A one-person sustainability office for a major research campus in North Carolina, Carwein is dependent upon a village of colleagues whose first responsibility may be, say, teaching, or fundraising, or rescuing aging campus facilities.
Thus, for Carwein, it’s crucial to make the best use of everyone’s limited time. So he’s instituted a new approach for creating change. Each of ECU’s four goals and accompanying strategies have implementation teams, and it’s up to them—with Carwein’s help, using his innate people skills and creative approach to problem-solving—to keep making progress.
Then, three times annually, Carwein hosts a four-hour summit with all team members to share updates. They post giant printouts of the strategic plan and its progress on the wall, giving a visual representation of the work to date.
“These big meetings are actually important—they’re a great opportunity to share accomplishments and identify synergies,” Carwein said. “People figure out ways to help each other.” And they achieve another critical purpose: they are an opportunity to reflect and celebrate.
What fundamentally shifted at ECU was when Carwein recognized that the institutional zombie version was ineffective due to a mismatched goals for the type of meeting he was holding.
What did Carwein do to change his approach? He started with desired meeting goals. From there he identified the right stakeholders and considered the number of people involved. Then was easier to map out the type of meeting needed to support the implementation of the sustainability strategic plan.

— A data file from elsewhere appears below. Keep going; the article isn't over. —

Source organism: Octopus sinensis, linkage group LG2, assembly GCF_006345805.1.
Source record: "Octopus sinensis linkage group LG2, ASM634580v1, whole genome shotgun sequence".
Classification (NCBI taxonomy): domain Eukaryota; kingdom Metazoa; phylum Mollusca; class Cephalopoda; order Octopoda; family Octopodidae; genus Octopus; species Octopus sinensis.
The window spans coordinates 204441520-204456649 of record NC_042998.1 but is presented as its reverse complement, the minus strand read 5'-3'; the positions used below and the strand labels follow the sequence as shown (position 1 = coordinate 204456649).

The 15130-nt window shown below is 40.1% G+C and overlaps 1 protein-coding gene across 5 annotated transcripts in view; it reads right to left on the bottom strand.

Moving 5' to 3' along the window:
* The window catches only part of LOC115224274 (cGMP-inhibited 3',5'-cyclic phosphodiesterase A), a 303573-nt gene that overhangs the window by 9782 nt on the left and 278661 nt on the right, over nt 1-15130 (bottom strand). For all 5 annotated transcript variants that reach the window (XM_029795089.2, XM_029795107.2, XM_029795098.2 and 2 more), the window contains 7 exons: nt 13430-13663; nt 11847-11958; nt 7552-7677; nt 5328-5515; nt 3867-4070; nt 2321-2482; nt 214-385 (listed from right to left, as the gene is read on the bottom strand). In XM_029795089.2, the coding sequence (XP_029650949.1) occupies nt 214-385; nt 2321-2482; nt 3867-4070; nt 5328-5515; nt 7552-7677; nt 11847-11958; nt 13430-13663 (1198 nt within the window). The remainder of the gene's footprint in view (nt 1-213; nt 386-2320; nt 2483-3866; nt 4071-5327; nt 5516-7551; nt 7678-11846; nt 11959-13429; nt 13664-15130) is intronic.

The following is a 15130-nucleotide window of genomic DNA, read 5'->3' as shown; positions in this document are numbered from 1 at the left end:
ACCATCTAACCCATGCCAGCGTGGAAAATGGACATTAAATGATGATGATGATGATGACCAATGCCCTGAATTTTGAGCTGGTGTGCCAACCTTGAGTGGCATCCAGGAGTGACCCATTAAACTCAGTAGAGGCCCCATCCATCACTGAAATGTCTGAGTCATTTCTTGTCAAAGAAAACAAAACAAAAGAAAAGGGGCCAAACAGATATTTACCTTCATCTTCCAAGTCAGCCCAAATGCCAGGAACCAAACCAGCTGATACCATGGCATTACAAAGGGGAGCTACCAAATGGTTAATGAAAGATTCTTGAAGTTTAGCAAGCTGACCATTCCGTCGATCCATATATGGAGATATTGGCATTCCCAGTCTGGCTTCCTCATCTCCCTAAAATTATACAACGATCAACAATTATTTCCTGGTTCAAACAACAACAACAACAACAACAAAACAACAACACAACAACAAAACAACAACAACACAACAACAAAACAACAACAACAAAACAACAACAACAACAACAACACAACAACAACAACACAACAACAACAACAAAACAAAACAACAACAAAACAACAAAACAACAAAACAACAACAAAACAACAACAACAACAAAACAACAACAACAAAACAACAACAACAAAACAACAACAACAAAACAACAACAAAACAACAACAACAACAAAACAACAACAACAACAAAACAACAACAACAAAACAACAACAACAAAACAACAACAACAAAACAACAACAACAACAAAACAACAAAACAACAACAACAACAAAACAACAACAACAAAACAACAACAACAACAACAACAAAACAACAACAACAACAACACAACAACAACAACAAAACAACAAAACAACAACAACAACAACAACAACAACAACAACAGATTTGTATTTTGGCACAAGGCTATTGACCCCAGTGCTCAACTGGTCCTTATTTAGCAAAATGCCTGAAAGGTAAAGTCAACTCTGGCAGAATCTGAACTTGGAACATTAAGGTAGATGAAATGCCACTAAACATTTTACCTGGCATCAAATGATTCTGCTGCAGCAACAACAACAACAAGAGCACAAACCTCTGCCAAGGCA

Participants of big information-sharing meetings “tend to restrict their participation to questions of clarification”—which is not a condition conducive to advance the thinking or make decisions, which strategic plan implementation meetings tend to require.
The fundamental lesson is this: think through your meeting goals very carefully, make sure they line up with the overall process goals, and use the right type of meeting to achieve your goals. These steps can bring the soul back to your campus sustainability work.
Interested in learning more about effective meetings? GreenerU can offer capability-building and facilitation training, as well as facilitation and strategic planning—because we want you to succeed long after the zombie apocalypse. Talk to us!
Ashkenas, Ron and Logan Chandler. “Your Strategy Won’t Work If You Don’t Identify the New Capabilities You Need.” Harvard Business Review; November 1, 2017.
Capps, Tavey; Batchelor, Lindsay; Nicolson, Craig; Small, Ezra; Zemanick, Sarah. “Leveraging the Campus Sustainability Committee: Zombie Committees vs. Robust Change Agents.” Association for the Advancement of Sustainability in Higher Education (AASHE) conference; Pittsburgh, PA. 2018.
Lind, Lenny and Sam Kaner. Facilitator’s Guide to Participatory Decision-Making. Second Edition. Jossey-Bass: San Francisco, CA; 1996.